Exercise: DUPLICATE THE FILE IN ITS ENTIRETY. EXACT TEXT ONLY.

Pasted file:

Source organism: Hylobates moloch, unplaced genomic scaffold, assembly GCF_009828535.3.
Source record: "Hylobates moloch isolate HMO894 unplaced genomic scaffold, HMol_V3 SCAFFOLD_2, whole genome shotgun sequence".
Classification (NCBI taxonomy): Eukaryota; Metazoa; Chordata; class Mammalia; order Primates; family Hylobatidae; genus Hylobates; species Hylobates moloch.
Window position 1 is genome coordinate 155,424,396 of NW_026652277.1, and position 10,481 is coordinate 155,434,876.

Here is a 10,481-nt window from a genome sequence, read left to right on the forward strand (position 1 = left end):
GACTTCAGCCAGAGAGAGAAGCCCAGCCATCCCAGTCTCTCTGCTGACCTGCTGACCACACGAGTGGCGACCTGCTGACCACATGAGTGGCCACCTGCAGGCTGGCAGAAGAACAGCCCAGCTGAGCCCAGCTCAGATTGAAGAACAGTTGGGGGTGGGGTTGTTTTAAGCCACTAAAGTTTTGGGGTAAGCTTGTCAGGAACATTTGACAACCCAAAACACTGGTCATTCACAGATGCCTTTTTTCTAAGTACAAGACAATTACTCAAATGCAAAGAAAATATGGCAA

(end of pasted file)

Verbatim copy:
Source organism: Hylobates moloch, unplaced genomic scaffold, assembly GCF_009828535.3.
Source record: "Hylobates moloch isolate HMO894 unplaced genomic scaffold, HMol_V3 SCAFFOLD_2, whole genome shotgun sequence".
Classification (NCBI taxonomy): Eukaryota; Metazoa; Chordata; class Mammalia; order Primates; family Hylobatidae; genus Hylobates; species Hylobates moloch.
Window position 1 is genome coordinate 155,424,396 of NW_026652277.1, and position 10,481 is coordinate 155,434,876.

Here is a 10,481-nt window from a genome sequence, read left to right on the forward strand (position 1 = left end):
GACTTCAGCCAGAGAGAGAAGCCCAGCCATCCCAGTCTCTCTGCTGACCTGCTGACCACACGAGTGGCGACCTGCTGACCACATGAGTGGCCACCTGCAGGCTGGCAGAAGAACAGCCCAGCTGAGCCCAGCTCAGATTGAAGAACAGTTGGGGGTGGGGTTGTTTTAAGCCACTAAAGTTTTGGGGTAAGCTTGTCAGGAACATTTGACAACCCAAAACACTGGTCATTCACAGATGCCTTTTTTCTAAGTACAAGACAATTACTCAAATGCAAAGAAAATATGGCAA